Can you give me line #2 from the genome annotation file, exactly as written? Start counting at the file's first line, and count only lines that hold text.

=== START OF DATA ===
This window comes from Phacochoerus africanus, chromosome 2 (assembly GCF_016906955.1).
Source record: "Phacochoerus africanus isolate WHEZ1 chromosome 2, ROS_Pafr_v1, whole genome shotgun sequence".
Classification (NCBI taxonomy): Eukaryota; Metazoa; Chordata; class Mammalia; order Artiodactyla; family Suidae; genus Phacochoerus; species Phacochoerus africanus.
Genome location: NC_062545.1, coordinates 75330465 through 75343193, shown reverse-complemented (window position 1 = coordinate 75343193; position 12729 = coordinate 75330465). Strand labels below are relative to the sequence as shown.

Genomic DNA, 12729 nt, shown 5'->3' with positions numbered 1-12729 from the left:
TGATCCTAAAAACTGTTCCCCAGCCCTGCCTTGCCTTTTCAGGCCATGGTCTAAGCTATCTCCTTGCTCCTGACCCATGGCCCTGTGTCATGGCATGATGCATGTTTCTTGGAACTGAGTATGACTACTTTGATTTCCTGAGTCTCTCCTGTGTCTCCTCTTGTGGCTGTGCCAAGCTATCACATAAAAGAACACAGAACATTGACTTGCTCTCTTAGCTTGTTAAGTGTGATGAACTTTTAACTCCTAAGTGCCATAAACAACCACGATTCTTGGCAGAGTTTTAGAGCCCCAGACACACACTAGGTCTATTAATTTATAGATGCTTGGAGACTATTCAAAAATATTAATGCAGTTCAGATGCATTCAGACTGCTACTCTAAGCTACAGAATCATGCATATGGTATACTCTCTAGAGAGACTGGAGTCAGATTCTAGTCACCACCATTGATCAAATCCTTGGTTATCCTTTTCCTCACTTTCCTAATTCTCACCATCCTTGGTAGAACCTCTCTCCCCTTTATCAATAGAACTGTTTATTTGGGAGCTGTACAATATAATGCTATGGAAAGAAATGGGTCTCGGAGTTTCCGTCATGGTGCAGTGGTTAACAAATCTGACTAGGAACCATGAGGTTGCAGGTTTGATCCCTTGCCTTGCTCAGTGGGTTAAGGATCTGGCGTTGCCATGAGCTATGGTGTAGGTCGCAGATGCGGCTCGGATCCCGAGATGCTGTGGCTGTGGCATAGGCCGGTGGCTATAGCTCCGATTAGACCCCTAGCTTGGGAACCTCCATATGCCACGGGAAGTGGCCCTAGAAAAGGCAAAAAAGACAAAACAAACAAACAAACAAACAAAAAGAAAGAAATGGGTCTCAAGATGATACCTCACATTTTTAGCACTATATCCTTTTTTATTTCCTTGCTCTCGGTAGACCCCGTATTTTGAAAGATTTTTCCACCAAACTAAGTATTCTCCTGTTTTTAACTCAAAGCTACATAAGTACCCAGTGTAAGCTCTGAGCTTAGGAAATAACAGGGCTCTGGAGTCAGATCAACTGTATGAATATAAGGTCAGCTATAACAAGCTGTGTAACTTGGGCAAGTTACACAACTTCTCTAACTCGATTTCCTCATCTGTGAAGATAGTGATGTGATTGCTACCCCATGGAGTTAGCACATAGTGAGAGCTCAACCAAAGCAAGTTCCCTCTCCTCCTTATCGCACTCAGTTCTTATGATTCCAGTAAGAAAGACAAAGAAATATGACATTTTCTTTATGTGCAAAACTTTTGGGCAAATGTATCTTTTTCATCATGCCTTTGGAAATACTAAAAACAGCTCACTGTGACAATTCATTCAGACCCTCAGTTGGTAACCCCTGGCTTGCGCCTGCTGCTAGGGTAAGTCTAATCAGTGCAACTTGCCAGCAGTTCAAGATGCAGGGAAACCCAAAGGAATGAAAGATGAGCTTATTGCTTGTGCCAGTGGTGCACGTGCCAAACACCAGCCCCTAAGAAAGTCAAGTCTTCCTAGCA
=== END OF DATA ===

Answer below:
Source record: "Phacochoerus africanus isolate WHEZ1 chromosome 2, ROS_Pafr_v1, whole genome shotgun sequence".